Feel free to fidget ... but only if you’re male!

Fidgeting in interviews improves the performance of men, but hampers that of women

Posted: 14 February 2013

image for news story Feel free to fidget ... but only if you’re male!

New research out today reveals that all may not be equal between the sexes when it comes to coping with the stress of job interviews, and delivering that all-important perfect performance. The study by scientists at the University of Roehampton found that in tense situations, fidgeting - nervous behaviours like scratching, lip biting and face touching - seems to relax men and allows them to perform to the best of their abilities, whilst having exactly the opposite effect on women. In the current ultra-competitive job market, this could make the difference between success and failure.

In a simulated job interview, men and women were put through their paces in front of two interviewers. They were required to give a five minute presentation about why they were the best candidate for the job, and then undertake a five minute mental arithmetic test. The ‘applicants’ were closely monitored throughout, with the scientists measuring their heart rate and arithmetic performance and then taking feedback on how stressed they had felt by the test.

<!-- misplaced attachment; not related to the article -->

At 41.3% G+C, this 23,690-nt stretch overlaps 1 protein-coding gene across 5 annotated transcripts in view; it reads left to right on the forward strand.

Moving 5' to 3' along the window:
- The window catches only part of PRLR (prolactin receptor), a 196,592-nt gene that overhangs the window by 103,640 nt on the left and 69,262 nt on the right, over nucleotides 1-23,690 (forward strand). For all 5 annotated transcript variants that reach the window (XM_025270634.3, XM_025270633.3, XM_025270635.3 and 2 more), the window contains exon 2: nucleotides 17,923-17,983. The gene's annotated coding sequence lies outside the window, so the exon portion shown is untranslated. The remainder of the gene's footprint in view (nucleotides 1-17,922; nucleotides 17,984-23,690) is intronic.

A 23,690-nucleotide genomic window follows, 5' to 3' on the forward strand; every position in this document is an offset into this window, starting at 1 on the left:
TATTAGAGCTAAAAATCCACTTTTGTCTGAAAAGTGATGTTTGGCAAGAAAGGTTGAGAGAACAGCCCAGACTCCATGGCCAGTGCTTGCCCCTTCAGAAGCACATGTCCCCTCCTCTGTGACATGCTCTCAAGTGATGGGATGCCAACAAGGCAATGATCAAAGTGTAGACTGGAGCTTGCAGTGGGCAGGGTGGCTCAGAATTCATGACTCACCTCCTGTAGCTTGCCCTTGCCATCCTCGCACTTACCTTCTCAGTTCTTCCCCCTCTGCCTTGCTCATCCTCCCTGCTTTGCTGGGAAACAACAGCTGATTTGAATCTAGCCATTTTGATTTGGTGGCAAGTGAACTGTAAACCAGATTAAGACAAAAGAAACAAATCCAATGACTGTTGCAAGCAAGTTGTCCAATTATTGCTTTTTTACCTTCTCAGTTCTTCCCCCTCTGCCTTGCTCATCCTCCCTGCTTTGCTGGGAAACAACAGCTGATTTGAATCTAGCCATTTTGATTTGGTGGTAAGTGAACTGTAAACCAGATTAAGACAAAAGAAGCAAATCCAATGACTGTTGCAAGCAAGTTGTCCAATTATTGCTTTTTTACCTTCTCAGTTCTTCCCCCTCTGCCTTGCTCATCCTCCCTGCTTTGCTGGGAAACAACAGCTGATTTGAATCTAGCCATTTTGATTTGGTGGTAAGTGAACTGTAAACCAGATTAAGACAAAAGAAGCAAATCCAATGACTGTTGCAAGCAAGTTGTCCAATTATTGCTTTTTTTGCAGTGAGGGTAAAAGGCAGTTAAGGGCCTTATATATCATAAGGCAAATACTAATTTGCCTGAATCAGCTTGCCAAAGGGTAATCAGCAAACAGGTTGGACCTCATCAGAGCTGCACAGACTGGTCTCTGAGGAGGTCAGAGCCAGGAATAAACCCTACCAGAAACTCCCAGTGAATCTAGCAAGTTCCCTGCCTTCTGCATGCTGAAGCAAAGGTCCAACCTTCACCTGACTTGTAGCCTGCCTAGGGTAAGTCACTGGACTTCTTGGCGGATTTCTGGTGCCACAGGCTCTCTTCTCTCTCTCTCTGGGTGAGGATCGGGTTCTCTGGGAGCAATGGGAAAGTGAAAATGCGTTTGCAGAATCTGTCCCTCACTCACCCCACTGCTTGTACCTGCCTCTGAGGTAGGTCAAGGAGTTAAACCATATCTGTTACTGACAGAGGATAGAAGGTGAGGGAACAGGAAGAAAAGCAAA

The results, published in the journal PLOS ONE, were surprising. Although men fidgeted twice as much as women during the presentation, they made far fewer mistakes in the arithmetic test and felt significantly less stressed about the whole experience. For men, those who fidgeted the most actually performed better in the test and felt more relaxed. For women, on the other hand, fidgeters made a lot more mistakes and felt much more stressed.

Professor Changiz Mohiyeddini of the University of Roehampton said: “Our study provides unique insights into the way that men and women differ in coping with the pressure of a job interview. It seems that men have an effective behavioural strategy – fidgeting - to combat their nervousness, but for women, the same behaviour actually makes things much worse. These findings could significantly change the way that people approach interviews”.

According to study co-author Dr Stuart Semple, “The classic advice for interviews is not to fidget, and for women this seems to be spot on. For men, though, fidgeting appears to be beneficial. There is always the concern that employers are put off by a fidgeting applicant, but there are ways round this. Instead of touching the face or biting the lip conspicuously, moving the legs or tapping your hands silently under the table may work just as well”.

The Roehampton team now plan to explore why fidgeting has such different effects on men and women, and to investigate the impacts of actively suppressing fidgeting on stress levels. 

The paper by Mohiyeddini, Bauer and Semple ‘Displacement behaviour is associated with reduced stress levels among men but not women’ is published in the open-access journal PLOS ONE. The paper can be found here.

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